How and where to get help with debt
Stark figures from the regulator, the Financial Conduct Authority published this morning revealed that many of those who didn’t seek debt advice or help were “put off from speaking to their families due to the shame, guilt or embarrassment they felt at being in financial difficulty”. As such, many preferred not to seek this support.
But with inflation running at 9.1% in May and the Bank of England admitting it looks set to rise to more than 11% by October, more and more people are having to rely on debt to meet their living costs.
A recent report from debt charity Stepchange and Barclays Bank showed a third of Brits have used buy now, pay later services, with one in three of those getting into problem debt as a result.
There is also evidence that some households are even resorting to buy now, pay later to meet the cost of their weekly grocery shop.
The energy cap is set to rise by a staggering 51% in October, according to forecasts from Cornwall Insight, taking annual bills to almost £3,000.
And with the latest Bank of England figures showing that Brits spent an additional £400m on credit cards in April, the figures are unravelling the true depth of despair amid the cost-of-living crisis.
But, feeling shame when so many are relying on credit to get by can cause untold damage and leave you in a much worse place than if you seek help.
Steps to tackle your debt
If you are concerned about money and feel you won’t be able to make ends meet, here are some simple and practical things you can do to get your finances back on track:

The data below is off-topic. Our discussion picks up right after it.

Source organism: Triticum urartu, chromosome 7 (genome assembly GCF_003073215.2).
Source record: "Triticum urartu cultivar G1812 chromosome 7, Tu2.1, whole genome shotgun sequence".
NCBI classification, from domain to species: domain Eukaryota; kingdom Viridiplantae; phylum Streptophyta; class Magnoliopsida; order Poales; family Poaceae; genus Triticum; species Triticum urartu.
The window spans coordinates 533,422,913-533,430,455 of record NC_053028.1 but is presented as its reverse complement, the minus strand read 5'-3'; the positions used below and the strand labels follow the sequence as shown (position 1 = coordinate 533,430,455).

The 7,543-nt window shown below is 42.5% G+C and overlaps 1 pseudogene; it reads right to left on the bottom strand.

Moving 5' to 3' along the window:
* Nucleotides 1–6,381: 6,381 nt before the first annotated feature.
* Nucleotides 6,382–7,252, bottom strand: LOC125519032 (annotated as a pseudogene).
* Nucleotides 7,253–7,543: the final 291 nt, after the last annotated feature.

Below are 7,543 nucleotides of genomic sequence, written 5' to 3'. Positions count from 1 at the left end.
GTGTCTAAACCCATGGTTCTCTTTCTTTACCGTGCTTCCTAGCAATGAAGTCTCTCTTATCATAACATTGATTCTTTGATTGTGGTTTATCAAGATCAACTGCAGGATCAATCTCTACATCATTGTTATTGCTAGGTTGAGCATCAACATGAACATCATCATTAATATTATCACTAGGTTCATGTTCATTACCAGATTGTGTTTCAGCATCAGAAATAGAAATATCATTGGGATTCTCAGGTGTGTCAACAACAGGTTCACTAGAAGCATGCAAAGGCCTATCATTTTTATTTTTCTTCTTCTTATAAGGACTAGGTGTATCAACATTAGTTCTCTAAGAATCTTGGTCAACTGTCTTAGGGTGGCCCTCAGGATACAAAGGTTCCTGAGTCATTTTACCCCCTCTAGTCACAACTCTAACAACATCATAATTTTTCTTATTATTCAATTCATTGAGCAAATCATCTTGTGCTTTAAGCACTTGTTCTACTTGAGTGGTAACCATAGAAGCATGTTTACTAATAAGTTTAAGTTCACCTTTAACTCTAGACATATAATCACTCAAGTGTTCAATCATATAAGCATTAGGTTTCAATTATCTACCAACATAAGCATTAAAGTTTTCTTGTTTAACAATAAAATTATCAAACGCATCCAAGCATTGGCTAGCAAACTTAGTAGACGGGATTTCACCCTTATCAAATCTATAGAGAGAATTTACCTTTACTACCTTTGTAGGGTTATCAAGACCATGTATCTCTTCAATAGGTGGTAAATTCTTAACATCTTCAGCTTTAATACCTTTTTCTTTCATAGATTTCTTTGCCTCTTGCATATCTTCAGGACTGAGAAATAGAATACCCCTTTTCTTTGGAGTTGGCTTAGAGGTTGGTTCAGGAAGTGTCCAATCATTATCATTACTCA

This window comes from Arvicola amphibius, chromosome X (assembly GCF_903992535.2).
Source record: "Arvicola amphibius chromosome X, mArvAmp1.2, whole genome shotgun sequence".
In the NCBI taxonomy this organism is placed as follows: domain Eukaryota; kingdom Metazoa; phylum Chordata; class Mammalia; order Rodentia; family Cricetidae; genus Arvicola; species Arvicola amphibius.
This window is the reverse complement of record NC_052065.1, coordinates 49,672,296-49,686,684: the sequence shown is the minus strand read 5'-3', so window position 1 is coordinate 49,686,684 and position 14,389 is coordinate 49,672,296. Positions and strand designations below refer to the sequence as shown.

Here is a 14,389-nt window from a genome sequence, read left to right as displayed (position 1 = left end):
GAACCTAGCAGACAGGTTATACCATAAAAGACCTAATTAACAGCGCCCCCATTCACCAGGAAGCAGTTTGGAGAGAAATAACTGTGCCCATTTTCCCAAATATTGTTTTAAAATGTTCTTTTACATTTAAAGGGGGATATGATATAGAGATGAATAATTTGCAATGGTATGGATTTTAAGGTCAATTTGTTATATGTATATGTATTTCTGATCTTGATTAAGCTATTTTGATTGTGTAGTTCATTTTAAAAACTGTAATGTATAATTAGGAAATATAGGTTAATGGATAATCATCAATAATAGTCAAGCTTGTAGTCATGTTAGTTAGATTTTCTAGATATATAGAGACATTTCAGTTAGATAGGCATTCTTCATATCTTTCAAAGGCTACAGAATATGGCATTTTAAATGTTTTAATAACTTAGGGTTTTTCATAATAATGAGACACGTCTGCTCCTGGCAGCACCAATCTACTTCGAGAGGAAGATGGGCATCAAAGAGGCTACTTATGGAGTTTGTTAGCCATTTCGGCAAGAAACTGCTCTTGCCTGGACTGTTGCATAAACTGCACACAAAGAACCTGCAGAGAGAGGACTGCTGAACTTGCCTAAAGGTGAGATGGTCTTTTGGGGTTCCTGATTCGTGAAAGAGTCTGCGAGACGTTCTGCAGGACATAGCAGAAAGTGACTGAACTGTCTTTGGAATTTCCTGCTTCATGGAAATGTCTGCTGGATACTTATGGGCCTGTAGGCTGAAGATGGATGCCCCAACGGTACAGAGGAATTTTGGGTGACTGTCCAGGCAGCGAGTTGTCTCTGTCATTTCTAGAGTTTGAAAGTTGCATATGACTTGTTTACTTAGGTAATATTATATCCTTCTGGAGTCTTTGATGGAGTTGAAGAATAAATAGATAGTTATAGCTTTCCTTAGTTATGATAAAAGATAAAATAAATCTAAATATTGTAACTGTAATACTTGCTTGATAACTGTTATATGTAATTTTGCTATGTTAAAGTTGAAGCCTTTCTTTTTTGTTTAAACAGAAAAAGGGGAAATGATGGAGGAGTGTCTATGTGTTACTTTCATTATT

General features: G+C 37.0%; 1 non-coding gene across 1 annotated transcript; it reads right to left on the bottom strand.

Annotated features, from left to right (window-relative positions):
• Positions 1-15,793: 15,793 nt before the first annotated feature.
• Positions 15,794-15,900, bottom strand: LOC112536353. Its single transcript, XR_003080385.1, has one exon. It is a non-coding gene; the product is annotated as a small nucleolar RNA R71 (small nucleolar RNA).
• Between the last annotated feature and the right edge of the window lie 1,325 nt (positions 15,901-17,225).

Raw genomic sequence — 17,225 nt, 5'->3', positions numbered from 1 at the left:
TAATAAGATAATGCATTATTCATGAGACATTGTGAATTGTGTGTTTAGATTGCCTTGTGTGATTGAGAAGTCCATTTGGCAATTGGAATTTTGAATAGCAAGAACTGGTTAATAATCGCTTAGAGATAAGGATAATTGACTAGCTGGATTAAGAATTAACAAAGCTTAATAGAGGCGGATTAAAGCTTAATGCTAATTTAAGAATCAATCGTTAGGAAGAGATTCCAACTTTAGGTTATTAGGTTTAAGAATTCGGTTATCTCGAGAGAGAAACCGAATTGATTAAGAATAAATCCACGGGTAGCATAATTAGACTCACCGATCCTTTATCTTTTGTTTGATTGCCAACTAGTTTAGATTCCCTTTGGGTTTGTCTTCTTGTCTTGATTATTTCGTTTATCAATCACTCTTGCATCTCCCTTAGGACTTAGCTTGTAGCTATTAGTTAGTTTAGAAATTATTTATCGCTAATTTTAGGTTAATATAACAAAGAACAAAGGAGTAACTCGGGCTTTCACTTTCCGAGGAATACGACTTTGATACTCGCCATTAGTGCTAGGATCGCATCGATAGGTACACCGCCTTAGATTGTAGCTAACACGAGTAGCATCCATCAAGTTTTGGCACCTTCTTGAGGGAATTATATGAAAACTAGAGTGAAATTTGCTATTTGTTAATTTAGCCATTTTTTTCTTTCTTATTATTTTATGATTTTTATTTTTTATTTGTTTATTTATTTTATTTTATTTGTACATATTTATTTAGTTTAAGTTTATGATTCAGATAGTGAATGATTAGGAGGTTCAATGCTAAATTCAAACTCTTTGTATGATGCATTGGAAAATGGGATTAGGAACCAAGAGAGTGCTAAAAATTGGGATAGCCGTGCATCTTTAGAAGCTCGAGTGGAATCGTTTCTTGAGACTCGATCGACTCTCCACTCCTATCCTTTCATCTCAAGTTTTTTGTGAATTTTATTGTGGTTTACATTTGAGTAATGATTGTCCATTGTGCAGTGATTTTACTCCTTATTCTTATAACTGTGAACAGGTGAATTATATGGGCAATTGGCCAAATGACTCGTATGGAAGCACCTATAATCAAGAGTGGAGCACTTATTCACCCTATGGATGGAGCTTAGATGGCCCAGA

Work out what money you have coming in and going out
Make a list of the amounts you owe and to which providers. Look at the rate of interest you’re being charged on each. It could be that remortgaging your home to pay off much more costly debts such as credit cards and overdrafts would bring your repayments down.
Get help to make a plan
Generally, making big decisions like this is better done with the help of a debt adviser. There are lots of charities that offer help for free. It’s confidential and up to you what you choose to do afterwards.
Try to avoid firms marketing themselves as debt advice – for a fee. This type of company may sound like they’re offering help and may even leave you in a better financial position than you are by helping you to consolidate debts or start the process of applying for official aid. However, they will take a slice of the savings you make for their services. You don’t need to pay if you go to a charity or organisation such as Citizens Advice.
Stepchange and Turn2Us as well as the government-backed MoneyHelper all offer free sessions with debt advisers who can help you begin to make positive changes.
Talk to your bank, lender and credit card provider early
UK banks are under a lot of pressure from the government and financial watchdog to help customers who are struggling to repay their debt on time. This means it’s highly likely they will find a way to help you stay in control of repayments by allowing you to pay back a lower amount for a fixed period, by switching your mortgage from capital repayment to part interest-only to bring down monthly payments – or simply to give you a payment holiday and some breathing space.
All of these options are designed to help in the short to medium-term, so make sure you fully understand what lowering monthly payments will mean for you in the long-term.
Put payments on pause